Why is it that after decades of self-exile, now in late midlife, in response to no coercion or social pressure, with both my parents gone and my two children grown, week after week, to my own amazement, hineni, my long-lost brothers and sisters – I am here?
There was good reason for my rupture with this heritage so many decades ago. Judaism is the enthronement of the upstart Yahweh, the bad-tempered patriarchal usurper who triumphs over the Canaanite Goddess and drives the primordial Chochma, embodiment of feminine wisdom, underground. I have never been convinced that Yahweh replaced Chochma-Sophia, or Astarte, for that matter, with a consistently superior regime.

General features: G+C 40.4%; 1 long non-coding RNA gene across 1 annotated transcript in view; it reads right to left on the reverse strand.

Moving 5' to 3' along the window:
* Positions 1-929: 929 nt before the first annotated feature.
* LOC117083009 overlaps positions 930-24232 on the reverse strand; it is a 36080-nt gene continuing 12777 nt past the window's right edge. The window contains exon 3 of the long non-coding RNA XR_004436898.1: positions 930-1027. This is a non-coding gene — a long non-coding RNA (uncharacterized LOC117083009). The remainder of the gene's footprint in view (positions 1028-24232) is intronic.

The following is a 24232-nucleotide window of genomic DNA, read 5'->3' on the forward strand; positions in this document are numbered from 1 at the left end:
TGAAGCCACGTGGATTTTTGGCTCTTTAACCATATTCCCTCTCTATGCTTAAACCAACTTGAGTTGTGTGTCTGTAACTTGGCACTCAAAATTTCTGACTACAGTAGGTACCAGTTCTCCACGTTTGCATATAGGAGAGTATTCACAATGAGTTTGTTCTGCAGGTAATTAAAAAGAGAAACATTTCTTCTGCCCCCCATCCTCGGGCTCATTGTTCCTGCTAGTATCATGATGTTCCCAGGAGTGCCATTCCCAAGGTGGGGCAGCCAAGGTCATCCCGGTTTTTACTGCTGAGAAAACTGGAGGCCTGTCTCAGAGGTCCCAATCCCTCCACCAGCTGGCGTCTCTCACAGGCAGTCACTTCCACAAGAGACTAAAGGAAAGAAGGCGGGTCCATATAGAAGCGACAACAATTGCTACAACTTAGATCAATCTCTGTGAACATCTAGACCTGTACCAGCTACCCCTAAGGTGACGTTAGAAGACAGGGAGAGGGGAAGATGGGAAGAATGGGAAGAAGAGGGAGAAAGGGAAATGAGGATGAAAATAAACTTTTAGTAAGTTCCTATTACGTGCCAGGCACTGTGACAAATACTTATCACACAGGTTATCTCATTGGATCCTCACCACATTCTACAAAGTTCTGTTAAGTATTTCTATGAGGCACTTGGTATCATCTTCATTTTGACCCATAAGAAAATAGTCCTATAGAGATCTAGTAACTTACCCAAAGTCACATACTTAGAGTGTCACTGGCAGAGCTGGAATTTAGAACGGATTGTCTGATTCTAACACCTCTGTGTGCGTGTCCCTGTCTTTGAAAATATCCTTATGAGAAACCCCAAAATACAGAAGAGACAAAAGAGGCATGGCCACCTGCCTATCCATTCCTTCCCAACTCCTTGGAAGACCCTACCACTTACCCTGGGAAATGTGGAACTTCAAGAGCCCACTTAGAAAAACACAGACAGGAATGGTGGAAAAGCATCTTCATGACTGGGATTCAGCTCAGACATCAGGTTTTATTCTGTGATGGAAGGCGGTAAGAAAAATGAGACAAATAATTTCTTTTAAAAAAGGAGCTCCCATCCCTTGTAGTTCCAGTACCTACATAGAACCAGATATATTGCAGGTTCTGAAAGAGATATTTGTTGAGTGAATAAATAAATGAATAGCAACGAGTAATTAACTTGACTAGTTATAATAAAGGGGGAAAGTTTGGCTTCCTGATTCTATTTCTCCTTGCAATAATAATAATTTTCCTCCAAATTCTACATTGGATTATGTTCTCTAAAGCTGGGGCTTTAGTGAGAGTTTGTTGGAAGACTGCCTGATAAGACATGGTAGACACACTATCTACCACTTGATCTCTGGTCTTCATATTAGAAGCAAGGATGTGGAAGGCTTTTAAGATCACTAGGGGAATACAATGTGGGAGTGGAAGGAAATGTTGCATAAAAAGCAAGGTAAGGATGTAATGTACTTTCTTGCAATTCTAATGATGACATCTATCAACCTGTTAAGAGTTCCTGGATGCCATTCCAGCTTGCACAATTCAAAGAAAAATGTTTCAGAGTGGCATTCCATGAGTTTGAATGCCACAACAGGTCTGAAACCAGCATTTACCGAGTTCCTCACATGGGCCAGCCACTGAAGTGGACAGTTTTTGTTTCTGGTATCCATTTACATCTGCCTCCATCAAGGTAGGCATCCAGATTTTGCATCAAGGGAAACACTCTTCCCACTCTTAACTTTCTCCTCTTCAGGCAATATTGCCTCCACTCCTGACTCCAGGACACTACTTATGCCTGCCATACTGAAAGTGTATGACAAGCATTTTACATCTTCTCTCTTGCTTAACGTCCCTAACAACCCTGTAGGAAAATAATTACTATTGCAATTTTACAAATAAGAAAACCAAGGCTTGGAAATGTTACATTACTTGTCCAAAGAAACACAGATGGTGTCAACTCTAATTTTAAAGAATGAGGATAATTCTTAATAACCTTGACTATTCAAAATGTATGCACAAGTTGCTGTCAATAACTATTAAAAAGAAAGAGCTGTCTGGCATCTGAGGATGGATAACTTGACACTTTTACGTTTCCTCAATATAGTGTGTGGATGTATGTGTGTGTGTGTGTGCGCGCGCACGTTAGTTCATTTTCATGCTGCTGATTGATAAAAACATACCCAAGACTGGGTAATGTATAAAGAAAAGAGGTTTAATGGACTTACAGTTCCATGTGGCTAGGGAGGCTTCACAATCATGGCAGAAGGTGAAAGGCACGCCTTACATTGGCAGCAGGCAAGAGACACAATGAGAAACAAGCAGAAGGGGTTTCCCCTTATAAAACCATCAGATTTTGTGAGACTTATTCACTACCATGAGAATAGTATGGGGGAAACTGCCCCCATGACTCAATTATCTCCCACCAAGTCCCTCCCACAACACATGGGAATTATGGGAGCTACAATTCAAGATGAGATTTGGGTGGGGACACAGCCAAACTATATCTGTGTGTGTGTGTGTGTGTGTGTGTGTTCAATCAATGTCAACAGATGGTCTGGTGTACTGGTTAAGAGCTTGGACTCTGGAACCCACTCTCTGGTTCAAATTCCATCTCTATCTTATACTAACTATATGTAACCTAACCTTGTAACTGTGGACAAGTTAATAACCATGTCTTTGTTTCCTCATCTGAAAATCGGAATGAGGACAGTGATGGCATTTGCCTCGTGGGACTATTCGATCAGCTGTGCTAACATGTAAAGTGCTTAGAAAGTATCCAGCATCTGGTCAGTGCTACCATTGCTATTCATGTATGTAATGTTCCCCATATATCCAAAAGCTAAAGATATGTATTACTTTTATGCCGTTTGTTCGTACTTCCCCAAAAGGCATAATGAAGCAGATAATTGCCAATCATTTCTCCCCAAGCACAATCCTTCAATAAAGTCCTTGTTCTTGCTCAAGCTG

Throughout the centuries, Jewish women have been excluded from study and prayer, these two together are the core of our tradition. With my coming of age as a young woman I found nothing but dismissal for the curiosity that quickened my mind, censure for the erotica that animated my body, displeasure for the dance that defied limitation.
Now, after decades of avoidance, a tentative exploration has blossomed into a serious courtship and this to no one’s greater amazement than my own. Why is it that I – and so many women like me – are returning to the scene of the rupture? I write to you from the (nervously) twisted fringe, with ambivalence, terror and longing to share.